It's a question of trade offs between two effects. The rim is easier to deflect to the left because the right spokes have a lousy bracing angle. However, the distance to the point of failure is shorter on the right side, so greater care need be exercised in that direction.

So, choose your poison ---- move too far because it's easier, or work harder to move a much shorter distance, working with less margin for error.

BTW - my bias against moving to the right may be because I use lighter spokes on the left, so moving right isn't harder than moving left, and I'd rather have the margin.
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Old 02-04-17, 05:27 AM
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I haven't bothered stressing a wheel during a build for decades. Instead, I (i) install the first head-in spoke in the hub; (ii) aiming the spoke at the point where it will be inserted into the rim, bend the spoke inward over the hub flange a bit past its final angle to the rim; (iii) thread the nipple onto the spoke; (iv) repeat for the next head-in spoke.

Stressing the wheel does the same thing: it adds a slight bend to each head-in spoke where it passes over the hub flange (and does little or nothing to the head-out spokes).

But bending the head-in spokes one at a time at the beginning of the build is easier to do and safer than the brute-force wheel-stressing technique.

The wheel comes up to tension faster, too.

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Old 02-04-17, 08:29 AM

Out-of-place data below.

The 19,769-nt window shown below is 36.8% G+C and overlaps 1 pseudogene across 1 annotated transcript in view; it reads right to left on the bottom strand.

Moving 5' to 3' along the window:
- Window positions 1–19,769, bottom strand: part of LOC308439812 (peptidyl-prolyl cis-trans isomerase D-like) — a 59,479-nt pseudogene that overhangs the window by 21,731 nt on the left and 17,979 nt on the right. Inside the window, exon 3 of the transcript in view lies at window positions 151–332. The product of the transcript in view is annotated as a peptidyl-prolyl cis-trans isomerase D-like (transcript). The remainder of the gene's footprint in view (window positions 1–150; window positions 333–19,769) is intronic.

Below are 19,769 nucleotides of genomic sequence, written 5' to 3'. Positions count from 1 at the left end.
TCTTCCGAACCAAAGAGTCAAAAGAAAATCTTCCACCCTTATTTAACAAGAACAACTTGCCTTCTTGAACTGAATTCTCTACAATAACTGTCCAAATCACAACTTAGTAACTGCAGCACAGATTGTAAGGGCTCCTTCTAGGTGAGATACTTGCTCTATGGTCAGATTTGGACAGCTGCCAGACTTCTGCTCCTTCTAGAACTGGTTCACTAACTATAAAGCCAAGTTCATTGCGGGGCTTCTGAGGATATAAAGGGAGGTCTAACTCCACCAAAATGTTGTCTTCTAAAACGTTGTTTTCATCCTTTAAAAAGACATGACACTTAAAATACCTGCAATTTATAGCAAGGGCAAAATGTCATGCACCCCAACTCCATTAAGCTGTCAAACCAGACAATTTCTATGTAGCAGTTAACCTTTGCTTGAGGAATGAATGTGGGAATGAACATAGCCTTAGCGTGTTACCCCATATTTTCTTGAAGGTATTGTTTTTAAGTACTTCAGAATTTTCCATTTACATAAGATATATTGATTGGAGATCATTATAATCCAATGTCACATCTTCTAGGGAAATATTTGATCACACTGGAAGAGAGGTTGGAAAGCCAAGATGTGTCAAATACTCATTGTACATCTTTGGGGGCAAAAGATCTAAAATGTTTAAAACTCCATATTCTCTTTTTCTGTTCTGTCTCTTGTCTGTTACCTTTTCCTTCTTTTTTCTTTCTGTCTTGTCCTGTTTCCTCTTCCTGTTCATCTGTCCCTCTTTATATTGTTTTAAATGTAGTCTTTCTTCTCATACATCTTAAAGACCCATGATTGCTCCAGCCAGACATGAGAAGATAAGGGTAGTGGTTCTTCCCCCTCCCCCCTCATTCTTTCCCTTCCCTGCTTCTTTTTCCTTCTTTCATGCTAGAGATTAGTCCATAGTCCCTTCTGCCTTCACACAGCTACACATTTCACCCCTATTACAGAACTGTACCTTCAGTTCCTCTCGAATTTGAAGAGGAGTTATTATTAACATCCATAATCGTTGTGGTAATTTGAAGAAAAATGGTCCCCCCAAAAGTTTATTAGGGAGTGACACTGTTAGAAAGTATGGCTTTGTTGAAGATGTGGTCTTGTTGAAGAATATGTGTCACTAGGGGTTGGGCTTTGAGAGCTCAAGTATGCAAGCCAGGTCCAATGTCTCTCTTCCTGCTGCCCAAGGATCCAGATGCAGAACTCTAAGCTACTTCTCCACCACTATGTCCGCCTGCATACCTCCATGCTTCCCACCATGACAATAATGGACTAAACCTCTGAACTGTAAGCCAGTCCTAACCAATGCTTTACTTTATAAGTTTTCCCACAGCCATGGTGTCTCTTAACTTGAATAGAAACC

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I don't think I've ever had a new rim get close to tacoing. Back in the bad old days when I worked at a bike shop where we couldn't turn down paying work, I trued many wheels that were pretty close. I always felt the spokes start to loosen and stopped pushing before that happened though. On those, I would usually move the rim out of center a little to even up the tension.
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Old 02-04-17, 09:14 AM
  #23  
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Originally Posted by gearbasher View Post
I just place the wheel upright on a carpet and press on it with the heels of my hands. I wear work gloves while doing this and press hard enough to almost lift myself. I then rotate the wheel a bit and do it again. I continue for about 2 full revolutions. This method always worked for me.
I saw a variant of this - the guy lifted the wheel and let it fall on a piece of wood. I didn't like it, but he said it worked for him.